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jseddy

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  1. Curiously enough, I had a long discussion with my general manager this morning about this exact thing. His kid is starting 2nd year and working at our plant for the summer. I'm probably a bit younger than some of you, but what I'm seeing post graduation is that a business degree appears absolutely worthless. Sure, you might get hired on at an entry level position and find a way to work your ass off and up to middle management in 7-10 years, defaulting on your school loans all along the way. Or you can wait tables or bartend. I know no less than 10 people w/ MBAs doing that presently. The upper level positions are a white buffalo and usually filled by a guy in the same position from another company. And as we all know, the real world seems to operate on much different principles than the University. Same goes with Building Construction. If he wants to make the best use of a course like that, get on at a jobsite while in school. Things make much more sense. There seems to be a huge movement in environmental testing and air quality. Migh be a good niche to specialize in.
  2. In my market new builds have fallen off very dramatically over the last year. I see and feel it first hand cause I build(design) a majority of the customs. It seems foreclosures are on the rise. All those Baloon payments are coming due that were set up in the last 10 years and were rather popular. I think we may have a sticky situation in the coming years. Look for lots more houses on the market for unfortunate reasons.
  3. Look into becoming a registered Architect. Residential houses you can charge amazing fees, be 100% wrong all the time and not be held accountable. It's a great gig. There's a title block on nearly every print I see. "XYZ Architects assumes no responsibility for the accuracy of this print."
  4. ^^^point taken. And thanks Chris. I appreciate the help. I'll get one to you later this week. I actually have to put a new one together. Everyone in my current field knows who I am. I haven't used a resume in 4 jobs.
  5. Thanks a lot guys. That's all great advice. I think you're all right about starting out with someone else. Even if I get the actual inspection stuff down, I haven't ran a business. Ezra, I will do just that.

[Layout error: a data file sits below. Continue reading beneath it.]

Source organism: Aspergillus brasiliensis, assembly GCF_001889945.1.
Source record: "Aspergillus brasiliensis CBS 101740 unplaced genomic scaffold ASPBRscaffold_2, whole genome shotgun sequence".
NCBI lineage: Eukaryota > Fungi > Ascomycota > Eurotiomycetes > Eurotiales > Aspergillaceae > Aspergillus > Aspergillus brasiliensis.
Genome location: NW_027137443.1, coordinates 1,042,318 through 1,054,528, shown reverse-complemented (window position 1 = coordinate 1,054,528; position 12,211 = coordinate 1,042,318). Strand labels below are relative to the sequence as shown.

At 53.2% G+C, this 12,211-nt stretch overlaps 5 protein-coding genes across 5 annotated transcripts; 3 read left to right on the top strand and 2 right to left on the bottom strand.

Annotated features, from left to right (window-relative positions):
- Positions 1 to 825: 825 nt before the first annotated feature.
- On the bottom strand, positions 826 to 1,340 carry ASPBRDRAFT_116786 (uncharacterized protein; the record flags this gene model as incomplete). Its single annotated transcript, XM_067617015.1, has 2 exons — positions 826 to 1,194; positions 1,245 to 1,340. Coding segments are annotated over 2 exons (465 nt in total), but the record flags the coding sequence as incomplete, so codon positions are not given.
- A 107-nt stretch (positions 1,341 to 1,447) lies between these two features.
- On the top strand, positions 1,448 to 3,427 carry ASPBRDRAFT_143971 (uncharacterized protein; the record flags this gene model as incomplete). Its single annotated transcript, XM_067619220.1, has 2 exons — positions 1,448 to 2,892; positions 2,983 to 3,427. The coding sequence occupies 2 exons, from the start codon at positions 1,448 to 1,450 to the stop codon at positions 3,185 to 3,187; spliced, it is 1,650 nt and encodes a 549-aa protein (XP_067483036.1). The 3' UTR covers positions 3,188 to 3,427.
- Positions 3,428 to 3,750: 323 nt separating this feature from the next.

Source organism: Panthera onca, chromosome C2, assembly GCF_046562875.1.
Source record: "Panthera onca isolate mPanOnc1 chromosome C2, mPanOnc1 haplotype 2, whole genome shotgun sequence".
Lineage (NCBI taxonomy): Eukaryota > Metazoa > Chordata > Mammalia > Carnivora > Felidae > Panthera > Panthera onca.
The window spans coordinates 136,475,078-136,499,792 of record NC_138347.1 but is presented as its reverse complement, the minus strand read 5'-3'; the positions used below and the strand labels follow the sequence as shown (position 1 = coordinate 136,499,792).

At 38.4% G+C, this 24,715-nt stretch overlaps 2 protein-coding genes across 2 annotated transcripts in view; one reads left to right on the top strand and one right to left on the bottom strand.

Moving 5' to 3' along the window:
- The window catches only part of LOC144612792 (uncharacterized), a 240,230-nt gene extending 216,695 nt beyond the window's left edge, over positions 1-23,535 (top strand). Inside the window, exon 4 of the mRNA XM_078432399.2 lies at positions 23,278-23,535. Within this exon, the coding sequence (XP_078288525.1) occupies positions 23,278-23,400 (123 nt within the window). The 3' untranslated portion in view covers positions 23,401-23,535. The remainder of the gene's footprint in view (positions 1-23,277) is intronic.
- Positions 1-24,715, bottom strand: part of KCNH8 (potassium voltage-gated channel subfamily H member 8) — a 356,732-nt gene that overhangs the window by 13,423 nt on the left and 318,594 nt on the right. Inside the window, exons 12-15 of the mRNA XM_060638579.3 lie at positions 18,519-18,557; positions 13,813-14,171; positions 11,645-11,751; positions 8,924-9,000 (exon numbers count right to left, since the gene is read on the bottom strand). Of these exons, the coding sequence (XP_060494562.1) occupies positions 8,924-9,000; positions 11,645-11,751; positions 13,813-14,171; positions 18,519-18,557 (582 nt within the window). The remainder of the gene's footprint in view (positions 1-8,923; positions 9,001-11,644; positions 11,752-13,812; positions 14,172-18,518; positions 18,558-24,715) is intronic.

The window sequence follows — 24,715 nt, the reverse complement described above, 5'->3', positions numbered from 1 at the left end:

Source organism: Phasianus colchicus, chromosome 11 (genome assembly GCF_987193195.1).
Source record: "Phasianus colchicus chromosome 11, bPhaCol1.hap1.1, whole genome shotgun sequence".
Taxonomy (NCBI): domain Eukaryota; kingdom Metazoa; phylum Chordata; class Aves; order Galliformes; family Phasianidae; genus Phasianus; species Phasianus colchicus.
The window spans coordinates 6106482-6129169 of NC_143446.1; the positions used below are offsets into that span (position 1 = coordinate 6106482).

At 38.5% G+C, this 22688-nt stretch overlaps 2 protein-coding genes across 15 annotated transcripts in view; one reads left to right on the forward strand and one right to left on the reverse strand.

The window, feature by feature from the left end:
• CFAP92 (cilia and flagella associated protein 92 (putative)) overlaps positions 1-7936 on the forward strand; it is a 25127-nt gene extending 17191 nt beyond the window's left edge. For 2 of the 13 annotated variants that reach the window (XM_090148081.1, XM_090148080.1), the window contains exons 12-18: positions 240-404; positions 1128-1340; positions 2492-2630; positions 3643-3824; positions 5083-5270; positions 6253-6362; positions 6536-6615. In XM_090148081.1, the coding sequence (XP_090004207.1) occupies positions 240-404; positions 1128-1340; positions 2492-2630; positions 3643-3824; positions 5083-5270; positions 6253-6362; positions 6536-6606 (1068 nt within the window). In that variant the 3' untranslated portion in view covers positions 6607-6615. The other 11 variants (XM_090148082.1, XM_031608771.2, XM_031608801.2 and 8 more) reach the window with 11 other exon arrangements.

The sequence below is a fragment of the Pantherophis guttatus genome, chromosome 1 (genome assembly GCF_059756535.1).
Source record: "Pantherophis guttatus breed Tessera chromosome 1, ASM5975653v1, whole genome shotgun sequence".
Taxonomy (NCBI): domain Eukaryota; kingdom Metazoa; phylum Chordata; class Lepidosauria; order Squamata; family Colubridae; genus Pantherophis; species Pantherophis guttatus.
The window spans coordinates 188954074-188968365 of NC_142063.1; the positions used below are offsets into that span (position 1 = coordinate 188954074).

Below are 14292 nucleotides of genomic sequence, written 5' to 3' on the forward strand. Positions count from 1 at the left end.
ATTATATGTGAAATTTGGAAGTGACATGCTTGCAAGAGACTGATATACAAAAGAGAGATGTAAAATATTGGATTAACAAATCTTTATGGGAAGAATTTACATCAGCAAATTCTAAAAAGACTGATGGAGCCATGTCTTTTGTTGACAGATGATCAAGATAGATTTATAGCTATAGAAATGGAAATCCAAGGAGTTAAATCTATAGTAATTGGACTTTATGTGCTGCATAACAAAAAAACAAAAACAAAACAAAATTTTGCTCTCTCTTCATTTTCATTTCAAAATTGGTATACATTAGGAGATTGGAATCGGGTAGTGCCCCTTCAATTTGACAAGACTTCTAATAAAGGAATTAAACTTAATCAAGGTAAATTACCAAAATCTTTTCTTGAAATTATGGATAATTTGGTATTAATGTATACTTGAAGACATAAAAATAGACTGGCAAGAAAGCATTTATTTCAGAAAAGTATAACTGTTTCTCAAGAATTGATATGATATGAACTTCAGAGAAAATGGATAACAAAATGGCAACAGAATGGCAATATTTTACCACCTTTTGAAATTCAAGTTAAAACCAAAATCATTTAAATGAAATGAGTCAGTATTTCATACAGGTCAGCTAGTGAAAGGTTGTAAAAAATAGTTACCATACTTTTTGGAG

6. Yeah, I know, but I'm still aware of my weak areas and $7000+ is not in my pocket for an ITA course and E&O right now. I've been considering using one of the franchises to my advantage at last resort, which may not be a disadvantage in the long run.
  7. Anyone in need of a newbie HI with a very strong structural, truss, floor, basement background? Need some training in electrical. Looks like my truss company is shutting down before I'm ready to get myself underway. (kind of why I've been absent for a few weeks)Ugh. I hate being in this position.
  8. Well, one advantage it does offer is that you don't have to buy 2 seperate systems now. As you're all aware, no HI software in Mac exists, so the only option for Mac users is to buy another computer just for the HI software.
  9. http://www.apple.com/pr/library/2006/ap ... tcamp.html Just anounced by Apple, Bootcamp. A program running in OSX that allows the new IntelMacs to partition their HD and boot in either OSX OR Windows. This is not Virtual PC, it actually installs XP. Start-up disc required. Apple stock surged over 8% 10 min. after the announcement.
  10. http://www.msnbc.msn.com/id/11732808/ $600-$700 price point might make sell me after Vista is released. If anyone picks one up before then, let me know what you think.
  11. Honestly, I'd like to see the roof dm'd and replaced rather than built over. It's hard to tell what lies under that wet skin. Bite the bullet, redo the roof and avoid any problems associated with it in the future.
  12. I think I have mentioned this before. You all know I'm a truss designer right now. I swear I have at least 1 guy "burn in" off a roof a month, be it installation, repair or maintenance. Watch yourselves, please. Jeff
  13. That's a very good point guys. A "Flipper" is probably an immediate red flag.
  14. If you guys don't have this reference book already, I'd highly suggest picking one up. It's very helpfull determining if construction lumber is over-spanned. It's charts span lengths fro rafters, ceiling joists, and 2x floors and balconies for US and Canadian species for different loading. You can pick one up here https://secure.cwc.ca/cwc.ca/ecommerce/ or probably at any major construction trade show. Very handy little book.There is also a canadian Span Book for our northern friends.
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